The room at the Towson Holiday Inn is neat and orderly and nice. But it makes Sonya Jones so depressed some mornings that she can barely get out of the bed she shares with one of her children. Two other children sleep in the matching bed and her youngest sleeps in a crib.
"I feel like crying most of the time," said Jones, 24.
Instead, she gets up, takes her two older children to school, the younger two to the baby sitter, and heads for her temporary job at Maryland National Bank.
After more than three years of working for Equitable Bank, Jones lost her full-time job last summer when Equitable merged with Maryland National. She was on maternity leave from her job designing forms at Equitable when she found out that the Maryland National employee against whom she had to compete for her position had more experience.
Now she is back on the bottom rung of the job ladder in a temporary position, receiving no benefits and earning less than she did when she started. Her salary of about $190 a week after taxes, including overtime hours, puts her firmly in the class of the working poor -- too much to get welfare, but not enough to survive on.
Jones' problems were compounded when she was evicted from her apartment the same month she lost her job. Her landlord evicted her, she said, because she had lied about how many children she had.
Broke, in debt and without a full-time job, Jones feels she is caught in a cycle from which there is no escape.
As long as her housing is unstable -- the room in the Holiday Inn is provided through Baltimore County's Department of Social Services -- she says she cannot be a reliable employee, making it hard for her to find a full-time job. But, without stable employment, Jones strikes most landlords as an unreliable tenant.
In fact, Jones would be better off financially if she quit work and went on welfare, which would pay her $566 a month, provide her with Medicaid and make it unnecessary for her to pay a baby sitter $260 every month.
"I can't do that," said Jones, who prides herself on making it on her own. Only once, when her older daughter was born, Jones said, has she ever relied on welfare.
Social service workers say the ranks of working poor in Maryland -- people like Jones who struggle to avoid seeking welfare -- are growing almost as rapidly as the ranks of those who are on welfare.
Maryland's welfare caseload rose more than 10 percent during the 14-month period that ended in September. Nearly 70,000 households were receiving Aid to Families with Dependent Children in September.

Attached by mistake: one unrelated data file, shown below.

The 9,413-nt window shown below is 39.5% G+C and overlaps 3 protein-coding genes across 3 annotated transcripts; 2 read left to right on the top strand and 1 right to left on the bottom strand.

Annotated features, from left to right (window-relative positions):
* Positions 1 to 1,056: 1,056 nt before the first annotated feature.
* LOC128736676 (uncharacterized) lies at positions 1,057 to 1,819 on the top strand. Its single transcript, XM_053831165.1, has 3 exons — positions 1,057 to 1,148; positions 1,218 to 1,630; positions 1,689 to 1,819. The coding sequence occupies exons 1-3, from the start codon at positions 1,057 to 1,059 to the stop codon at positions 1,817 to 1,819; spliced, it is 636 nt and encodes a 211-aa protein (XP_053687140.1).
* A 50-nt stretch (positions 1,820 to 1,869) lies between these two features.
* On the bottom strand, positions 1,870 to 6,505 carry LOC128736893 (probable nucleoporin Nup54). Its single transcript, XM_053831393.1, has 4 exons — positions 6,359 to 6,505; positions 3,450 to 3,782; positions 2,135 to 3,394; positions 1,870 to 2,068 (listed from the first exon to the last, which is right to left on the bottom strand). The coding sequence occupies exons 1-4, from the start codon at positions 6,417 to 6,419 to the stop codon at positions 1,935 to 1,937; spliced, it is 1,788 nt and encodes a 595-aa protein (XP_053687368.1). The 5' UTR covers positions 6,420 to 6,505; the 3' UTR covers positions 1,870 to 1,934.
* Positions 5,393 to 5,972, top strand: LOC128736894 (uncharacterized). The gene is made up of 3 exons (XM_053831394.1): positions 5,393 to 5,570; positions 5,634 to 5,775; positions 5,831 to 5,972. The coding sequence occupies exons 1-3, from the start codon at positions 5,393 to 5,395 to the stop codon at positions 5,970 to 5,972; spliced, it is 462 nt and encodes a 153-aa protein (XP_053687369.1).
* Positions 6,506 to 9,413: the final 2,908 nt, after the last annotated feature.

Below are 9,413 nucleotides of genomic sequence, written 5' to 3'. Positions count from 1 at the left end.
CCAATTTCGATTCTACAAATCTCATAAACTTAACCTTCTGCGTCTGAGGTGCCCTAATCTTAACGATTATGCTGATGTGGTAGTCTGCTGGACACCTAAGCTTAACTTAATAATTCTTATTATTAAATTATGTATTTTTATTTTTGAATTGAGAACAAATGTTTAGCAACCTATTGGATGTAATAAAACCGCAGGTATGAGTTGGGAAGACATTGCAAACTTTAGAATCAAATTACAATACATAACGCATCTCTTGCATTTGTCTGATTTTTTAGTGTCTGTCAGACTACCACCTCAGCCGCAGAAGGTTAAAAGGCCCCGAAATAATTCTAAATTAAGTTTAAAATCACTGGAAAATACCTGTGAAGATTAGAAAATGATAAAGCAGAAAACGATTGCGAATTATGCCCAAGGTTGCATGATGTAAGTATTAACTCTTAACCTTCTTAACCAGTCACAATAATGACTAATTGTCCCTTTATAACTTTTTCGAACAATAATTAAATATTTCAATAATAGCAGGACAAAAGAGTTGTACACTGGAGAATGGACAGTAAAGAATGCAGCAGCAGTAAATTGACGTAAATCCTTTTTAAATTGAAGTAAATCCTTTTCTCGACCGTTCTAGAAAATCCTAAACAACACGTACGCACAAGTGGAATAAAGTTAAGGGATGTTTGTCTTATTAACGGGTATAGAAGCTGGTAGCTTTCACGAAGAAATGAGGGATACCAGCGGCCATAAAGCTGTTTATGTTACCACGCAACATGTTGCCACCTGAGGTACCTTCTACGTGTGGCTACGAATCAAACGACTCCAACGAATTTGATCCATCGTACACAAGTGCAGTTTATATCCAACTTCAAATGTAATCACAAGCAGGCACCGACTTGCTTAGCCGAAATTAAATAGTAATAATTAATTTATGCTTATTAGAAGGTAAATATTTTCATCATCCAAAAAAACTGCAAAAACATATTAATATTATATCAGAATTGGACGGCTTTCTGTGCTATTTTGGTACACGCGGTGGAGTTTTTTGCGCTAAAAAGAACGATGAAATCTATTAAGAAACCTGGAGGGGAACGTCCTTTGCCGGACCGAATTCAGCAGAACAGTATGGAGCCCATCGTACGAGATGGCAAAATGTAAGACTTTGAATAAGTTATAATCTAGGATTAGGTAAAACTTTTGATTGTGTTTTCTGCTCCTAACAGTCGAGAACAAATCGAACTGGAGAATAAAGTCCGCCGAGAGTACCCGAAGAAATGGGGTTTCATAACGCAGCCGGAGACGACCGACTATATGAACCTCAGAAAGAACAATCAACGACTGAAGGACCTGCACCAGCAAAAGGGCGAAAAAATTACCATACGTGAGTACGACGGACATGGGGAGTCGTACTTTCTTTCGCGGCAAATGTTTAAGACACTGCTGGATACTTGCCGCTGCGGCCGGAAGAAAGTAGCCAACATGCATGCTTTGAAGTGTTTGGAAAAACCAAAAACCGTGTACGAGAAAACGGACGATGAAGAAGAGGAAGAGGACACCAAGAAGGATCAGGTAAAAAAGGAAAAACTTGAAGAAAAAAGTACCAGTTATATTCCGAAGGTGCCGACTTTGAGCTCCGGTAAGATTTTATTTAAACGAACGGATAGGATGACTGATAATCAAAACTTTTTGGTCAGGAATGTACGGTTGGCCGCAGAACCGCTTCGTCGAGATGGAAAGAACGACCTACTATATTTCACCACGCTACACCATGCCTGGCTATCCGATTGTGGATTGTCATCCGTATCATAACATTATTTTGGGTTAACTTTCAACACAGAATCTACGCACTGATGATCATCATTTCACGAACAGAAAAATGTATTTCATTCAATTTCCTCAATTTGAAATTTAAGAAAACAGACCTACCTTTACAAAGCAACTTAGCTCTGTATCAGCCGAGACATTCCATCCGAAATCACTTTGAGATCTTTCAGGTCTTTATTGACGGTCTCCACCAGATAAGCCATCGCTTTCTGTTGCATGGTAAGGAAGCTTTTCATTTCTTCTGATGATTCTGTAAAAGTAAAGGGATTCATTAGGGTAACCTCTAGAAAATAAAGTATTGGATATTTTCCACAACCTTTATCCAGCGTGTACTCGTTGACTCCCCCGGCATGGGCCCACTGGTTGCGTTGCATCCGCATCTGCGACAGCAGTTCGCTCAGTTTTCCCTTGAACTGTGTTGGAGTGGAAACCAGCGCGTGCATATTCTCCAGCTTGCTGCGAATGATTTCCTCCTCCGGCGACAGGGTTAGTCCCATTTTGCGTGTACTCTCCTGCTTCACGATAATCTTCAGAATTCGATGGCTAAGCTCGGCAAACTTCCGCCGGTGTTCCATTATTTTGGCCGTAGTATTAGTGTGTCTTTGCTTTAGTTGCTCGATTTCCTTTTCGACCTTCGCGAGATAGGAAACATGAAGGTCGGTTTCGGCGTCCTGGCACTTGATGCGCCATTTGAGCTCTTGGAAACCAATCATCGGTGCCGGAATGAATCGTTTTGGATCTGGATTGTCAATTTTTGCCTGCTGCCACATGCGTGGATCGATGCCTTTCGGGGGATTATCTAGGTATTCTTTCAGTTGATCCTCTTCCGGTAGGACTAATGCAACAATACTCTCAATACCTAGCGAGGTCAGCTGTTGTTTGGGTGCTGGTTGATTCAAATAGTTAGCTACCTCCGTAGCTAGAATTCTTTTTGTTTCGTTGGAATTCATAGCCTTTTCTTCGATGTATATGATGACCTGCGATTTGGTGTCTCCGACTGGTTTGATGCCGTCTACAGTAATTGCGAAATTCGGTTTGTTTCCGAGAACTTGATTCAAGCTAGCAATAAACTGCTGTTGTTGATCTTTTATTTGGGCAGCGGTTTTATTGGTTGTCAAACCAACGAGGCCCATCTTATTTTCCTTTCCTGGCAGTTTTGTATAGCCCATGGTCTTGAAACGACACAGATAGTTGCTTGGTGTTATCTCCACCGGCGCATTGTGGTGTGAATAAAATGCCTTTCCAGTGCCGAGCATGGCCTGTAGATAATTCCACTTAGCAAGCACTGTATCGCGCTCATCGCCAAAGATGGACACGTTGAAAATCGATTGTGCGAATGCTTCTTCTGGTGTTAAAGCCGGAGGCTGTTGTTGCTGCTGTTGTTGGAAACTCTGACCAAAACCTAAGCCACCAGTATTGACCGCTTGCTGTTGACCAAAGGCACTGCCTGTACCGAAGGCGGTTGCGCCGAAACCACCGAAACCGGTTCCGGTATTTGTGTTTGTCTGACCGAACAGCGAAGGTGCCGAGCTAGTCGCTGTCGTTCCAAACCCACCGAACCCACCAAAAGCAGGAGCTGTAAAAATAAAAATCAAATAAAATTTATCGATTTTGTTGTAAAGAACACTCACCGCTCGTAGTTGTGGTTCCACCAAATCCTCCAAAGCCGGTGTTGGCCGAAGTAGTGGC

At the same time, social workers are reporting unexpected increases in food stamps and medical assistance -- services often sought by the working poor.
In Baltimore County, there were 3,188 households receiving food stamps in November, without any other form of public assistance, said Nancy Wegman, assistant director of income maintenance. In fiscal year 1990, the average was 2,975 families a month.
The statewide numbers are similarly bleak. In August 1990, there were 184,670 individuals receiving public assistance and food stamps; and an additional 87,149 who were receiving only food stamps. That total of 271,819 is up from 248,688 for the same period in 1989.
And Wegman has a feeling that more and more families, like Jones and her four children, are living dangerously close to the edge. Baltimore County is seeing people who are laid off and qualify almost immediately for welfare, which means they have no savings and nothing of value, Wegman said.
Jones' shelter is better than what the average homeless family enjoys: a standard double room at the Holiday Inn, with two double beds and free Showtime. But when that space houses a 24-year-old woman, four children ranging from 8 months to 8 years, their clothes, their food, a crib, a small refrigerator, a microwave and several boxes of possessions, it can be claustrophobic.
Jones figures she could pay as much as $400 a month for an apartment, but she can't find a three-bedroom apartment in that price range. She candidly admits that her poor credit history -- she says she owes one landlord $2,000 for breaking a lease four years ago and owes another $2,000 in other bills -- makes it tougher to find an apartment.
"It seems like people don't give people a chance," she said.
Yet her children -- Shannon, 8, Dominic, 6, Shawna, 4 and Rodney, 8 months -- seem unaware of their family's odd lot. The two youngest stay with a baby sitter on work days. Shannon and Dominic go to Hampton Elementary each day and return home to check in with the front desk and lock themselves into the room until their mother gets home.
Lately, with Jones taking advantage of the chance to work overtime, she has been coming home at 7 or 8 p.m. By the time she gets everyone fed, washed and in bed, it's 10 p.m. The only place Jones can be alone is in the bathroom.
Not too long ago, she got in late from work one night, exhausted and dragging. She saw a paper bag on top of the television set and snapped at Shannon to throw it away. Jones prides herself on keeping the crowded room as neat as she would keep her own home.
"I said, 'Shannon, take that bag off of there, get rid of it,' " Jones recalled. "And Shannon said: 'No, Mama, that's for the homeless. We're suppose to fill it up with things like food and toothpaste and take it back to school.' " She told her daughter: "Shannon, we are the homeless."
But the 8-year-old refused to believe her. "That's people without food, without a place to stay," she told her mother.
Jones shook her head at the memory. "And I just kept telling her, 'Child, that is us. That's us -- can't you see that?"